Award-Winning Environmental Engineer on the Rise at Stevens
How Ph.D. Student Nadira Najib is Saving the World Through Environmental Engineering
Nadira Najib is a master problem solver.
Between being the first member of her family to earn a bachelor’s degree to moving to a foreign country to reclaiming a 240-acre dump, Najib has made overcoming obstacles her life’s work.
A Ph.D. student at Stevens Institute of Technology, Najib studies environmental engineering in the Department of Civil, Environmental and Ocean Engineering. She has volunteered with the International Rescue Committee to provide Arabic translation and interpretation to new Syrian refugees in New Jersey, as well as Engineers Without Borders and the United Nations Relief and Works Agency to help Palestinian refugee communities assess and plan for improvement of wastewater collection and treatment systems.
She is also a rising star in the civil engineering world, with a 2017 Rising Star award from Civil + Structural Engineering News magazine and a Young Civil Engineer of the Year award from the North Jersey chapter of the American Society of Civil Engineers.
"I had a passion for science from an early age and decided to just go for it," she says.
Najib began her journey in Casablanca, Morocco. She was the first member of her family to finish high school—and pursue a bachelor’s degree. And a Ph.D. "My father passed away when I was only six years old. He only had eight years of education," she says. "My mother only has six years of education. Both of them were very supportive of me."
Najib is also the first woman in her family to be an engineer. "In my country, the study of engineering is not typical for women," she says. "But it was always in me to try something new and challenging."
Najib came to the U.S. to pursue that passion and continue her education. It was not easy. "I came in 2008, which I know was the worst year to come due to the recession," she says. "I continued with my Master’s study because there were no jobs, and even Americans were being laid off. I did not even know English well, but yet I decided to come anyway."
Despite those limitations, Najib spent lots of time in the library perfecting her English and studying chemical engineering. She loved the excitement and challenges of the field but wanted to do something more fun and creative. "Knowing what you don’t like helps you know what you actually like and want to do," she says. After taking environmental courses at Harvard University Extension School, Najib decided to pursue a career in environmental engineering.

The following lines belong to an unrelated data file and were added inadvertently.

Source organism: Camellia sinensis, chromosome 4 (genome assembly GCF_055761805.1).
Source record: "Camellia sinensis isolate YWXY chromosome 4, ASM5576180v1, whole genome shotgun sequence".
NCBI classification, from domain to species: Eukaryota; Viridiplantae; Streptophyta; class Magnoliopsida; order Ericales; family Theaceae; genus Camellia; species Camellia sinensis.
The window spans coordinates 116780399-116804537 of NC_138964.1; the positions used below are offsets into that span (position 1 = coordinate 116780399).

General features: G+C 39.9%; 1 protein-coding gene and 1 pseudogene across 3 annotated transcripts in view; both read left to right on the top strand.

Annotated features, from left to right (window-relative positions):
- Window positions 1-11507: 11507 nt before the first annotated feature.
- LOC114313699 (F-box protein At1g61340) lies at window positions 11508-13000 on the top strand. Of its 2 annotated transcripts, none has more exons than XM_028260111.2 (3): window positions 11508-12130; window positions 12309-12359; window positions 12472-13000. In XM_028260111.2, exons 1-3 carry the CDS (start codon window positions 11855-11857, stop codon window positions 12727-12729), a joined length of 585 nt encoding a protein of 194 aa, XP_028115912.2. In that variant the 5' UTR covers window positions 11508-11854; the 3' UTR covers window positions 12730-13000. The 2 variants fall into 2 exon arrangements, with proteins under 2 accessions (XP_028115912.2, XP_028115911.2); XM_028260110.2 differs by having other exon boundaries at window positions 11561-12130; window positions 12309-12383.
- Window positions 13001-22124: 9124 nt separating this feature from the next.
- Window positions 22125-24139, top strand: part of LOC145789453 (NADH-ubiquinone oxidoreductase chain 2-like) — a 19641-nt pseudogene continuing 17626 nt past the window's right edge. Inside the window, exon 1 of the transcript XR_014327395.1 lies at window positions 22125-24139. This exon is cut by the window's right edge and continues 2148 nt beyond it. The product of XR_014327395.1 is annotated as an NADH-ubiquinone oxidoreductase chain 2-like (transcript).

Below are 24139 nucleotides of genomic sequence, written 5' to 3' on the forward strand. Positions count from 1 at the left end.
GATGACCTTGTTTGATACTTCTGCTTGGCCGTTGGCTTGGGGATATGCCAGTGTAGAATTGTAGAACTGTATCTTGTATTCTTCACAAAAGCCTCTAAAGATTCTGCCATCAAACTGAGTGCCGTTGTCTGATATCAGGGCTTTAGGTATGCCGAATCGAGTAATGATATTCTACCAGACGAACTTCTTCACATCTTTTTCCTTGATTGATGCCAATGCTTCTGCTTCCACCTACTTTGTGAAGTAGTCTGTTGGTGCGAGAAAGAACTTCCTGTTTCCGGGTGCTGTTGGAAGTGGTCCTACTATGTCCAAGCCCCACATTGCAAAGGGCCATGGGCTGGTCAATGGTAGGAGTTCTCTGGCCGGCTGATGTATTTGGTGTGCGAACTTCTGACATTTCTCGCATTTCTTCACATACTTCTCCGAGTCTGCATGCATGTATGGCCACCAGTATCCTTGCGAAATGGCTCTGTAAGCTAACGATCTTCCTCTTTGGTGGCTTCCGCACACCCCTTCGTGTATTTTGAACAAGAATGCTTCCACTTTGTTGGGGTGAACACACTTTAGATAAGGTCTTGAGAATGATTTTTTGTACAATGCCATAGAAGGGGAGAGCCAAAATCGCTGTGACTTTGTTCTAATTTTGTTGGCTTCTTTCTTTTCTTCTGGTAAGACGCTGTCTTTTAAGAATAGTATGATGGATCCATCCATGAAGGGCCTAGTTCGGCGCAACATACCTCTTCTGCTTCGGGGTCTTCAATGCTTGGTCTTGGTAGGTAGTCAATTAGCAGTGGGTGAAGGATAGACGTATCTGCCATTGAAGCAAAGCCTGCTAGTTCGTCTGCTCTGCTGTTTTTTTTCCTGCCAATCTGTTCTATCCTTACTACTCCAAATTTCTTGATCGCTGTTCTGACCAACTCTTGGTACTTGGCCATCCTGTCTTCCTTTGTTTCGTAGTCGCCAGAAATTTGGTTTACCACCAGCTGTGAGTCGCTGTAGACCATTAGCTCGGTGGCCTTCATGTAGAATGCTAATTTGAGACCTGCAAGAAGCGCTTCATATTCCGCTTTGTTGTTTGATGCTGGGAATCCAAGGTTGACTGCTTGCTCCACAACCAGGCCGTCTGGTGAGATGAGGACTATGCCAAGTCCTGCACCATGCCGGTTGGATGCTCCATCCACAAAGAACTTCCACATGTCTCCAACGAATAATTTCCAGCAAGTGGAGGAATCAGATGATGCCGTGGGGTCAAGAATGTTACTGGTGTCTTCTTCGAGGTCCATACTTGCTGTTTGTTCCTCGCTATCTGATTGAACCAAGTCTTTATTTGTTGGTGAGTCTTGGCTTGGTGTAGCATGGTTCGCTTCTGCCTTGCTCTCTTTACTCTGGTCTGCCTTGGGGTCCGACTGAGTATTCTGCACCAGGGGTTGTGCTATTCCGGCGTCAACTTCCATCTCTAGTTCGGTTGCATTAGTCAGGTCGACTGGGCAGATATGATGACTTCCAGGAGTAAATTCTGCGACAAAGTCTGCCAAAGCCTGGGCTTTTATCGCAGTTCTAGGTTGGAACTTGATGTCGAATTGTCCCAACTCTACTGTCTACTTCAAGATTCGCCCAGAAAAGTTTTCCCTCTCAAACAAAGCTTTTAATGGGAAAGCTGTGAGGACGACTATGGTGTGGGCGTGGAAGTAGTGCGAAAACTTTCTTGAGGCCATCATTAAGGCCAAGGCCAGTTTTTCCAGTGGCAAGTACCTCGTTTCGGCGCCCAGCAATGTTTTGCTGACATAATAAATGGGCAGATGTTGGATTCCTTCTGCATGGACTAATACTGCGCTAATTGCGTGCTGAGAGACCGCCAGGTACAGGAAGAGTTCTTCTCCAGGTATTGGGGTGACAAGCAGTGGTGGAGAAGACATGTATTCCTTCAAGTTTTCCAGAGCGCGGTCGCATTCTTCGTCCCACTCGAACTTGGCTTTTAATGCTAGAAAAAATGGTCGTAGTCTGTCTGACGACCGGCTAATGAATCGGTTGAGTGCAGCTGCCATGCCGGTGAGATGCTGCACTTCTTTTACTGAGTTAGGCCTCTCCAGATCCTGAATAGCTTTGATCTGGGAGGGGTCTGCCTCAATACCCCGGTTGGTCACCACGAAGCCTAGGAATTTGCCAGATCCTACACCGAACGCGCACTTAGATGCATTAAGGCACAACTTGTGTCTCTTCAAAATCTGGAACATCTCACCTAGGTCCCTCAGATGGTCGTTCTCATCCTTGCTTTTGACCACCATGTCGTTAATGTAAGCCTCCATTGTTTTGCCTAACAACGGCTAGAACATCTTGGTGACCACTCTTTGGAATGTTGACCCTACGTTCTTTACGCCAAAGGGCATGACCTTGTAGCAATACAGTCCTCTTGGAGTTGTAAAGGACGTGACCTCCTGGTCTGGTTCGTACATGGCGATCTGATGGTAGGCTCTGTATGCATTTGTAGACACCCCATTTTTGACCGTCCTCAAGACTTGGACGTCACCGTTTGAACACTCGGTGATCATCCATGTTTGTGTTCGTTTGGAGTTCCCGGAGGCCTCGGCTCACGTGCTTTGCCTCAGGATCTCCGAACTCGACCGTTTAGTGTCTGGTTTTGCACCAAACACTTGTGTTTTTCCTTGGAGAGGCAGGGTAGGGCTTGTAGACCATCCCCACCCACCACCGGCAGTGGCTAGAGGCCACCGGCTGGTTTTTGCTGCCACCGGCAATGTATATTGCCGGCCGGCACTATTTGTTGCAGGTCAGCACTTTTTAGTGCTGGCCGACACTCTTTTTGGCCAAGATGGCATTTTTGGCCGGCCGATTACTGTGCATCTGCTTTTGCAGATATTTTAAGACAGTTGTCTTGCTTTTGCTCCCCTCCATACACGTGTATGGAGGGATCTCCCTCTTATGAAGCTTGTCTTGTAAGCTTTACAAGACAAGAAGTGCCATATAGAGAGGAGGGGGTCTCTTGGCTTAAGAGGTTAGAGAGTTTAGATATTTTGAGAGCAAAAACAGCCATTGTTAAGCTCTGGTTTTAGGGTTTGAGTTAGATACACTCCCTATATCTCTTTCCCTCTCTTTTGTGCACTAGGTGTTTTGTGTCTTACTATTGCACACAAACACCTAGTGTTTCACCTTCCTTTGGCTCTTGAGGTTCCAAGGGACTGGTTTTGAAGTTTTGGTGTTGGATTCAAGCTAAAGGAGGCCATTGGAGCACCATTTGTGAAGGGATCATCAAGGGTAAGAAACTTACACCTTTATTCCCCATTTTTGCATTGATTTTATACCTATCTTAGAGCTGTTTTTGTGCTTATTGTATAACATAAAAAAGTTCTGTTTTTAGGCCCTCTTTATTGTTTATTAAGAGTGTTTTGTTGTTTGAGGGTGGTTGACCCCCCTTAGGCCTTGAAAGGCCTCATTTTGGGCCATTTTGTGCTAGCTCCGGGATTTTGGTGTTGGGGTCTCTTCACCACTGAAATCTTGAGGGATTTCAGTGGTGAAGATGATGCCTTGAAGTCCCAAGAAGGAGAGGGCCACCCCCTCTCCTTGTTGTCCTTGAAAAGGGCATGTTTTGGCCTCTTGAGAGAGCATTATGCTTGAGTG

"Everything we see in the world around us is based on chemical reactions," she says. "I’m interested in how we can produce [what we need] with what we have in the environment using less chemicals, less energy, less water consumption—all these. I want to be part of the green engineering movement."
Najib interning with Dar Si Hmed in Morocco, an organization that works to provide clean water systems. CREDIT: Nadira Najib.
Environmental engineers work to solve environmental and public health problems including drinking water safety, groundwater protection, wastewater treatment and waste disposal/clean up. At Stevens, the environmental engineering program integrates engineering with human health, pollution prevention, green design, climate changes and carbon sequestration, as well as the development of alternative energy.
That comprehensive overview and diversity of focus appealed to Najib. "I feel my decision to join Stevens is constantly rewarded by the many diverse opportunities offered to graduate students," she says. "I have had the opportunity to get hands-on experience in performing academic research in my second semester while I was pursuing my master’s degree. This research experience was one of the factors that led me to get awarded a full scholarship to pursue my Ph.D."
Najib works with professor and Center for Environmental Systems director Christos Christodoulatos on research focusing on the removal of oxyanions from aqueous solutions using functionalized cellulose nanofibrils. Her research uses sustainable nanofiber anion exchange resin to remove pollutants from water, and it goes hand in hand with her work as an environmental engineer at Langan Engineering and Environmental Services. Two projects caught the attention of the awards committees: one upgrading a 30-year-old municipal water system to keep contaminants out, and one reclaiming a 240-acre dump in a highly populated area to make it environmentally safe and attractive for housing.
She continues doing projects like that all over the country. "My work environment accepted my attitude [of trying new and challenging things]," she says. "Overall, I think it’s a good fit."
Najib cites the relationships she built at Stevens as key to her success. "I really like how the faculty members here at Stevens are so close to their students. They are always there to help and support students in any way they can, making the time and effort to invest in the next generation of engineers. I also like the casual relationships that I have built with multiple professors. I consider them mentors and friends."
So what does the future look like for Najib? "My immediate goal is to finish my Ph.D.," she says. "I don't see myself doing anything else besides continuing to work in environmental engineering consulting. I love working with my clients to meet their goals while protecting human health and the environment. I also would like to make my way up to managerial position in the firm that I work for. There are not that many women engineers in engineering firms that they make it to high positions."
If anyone can do it, Najib can.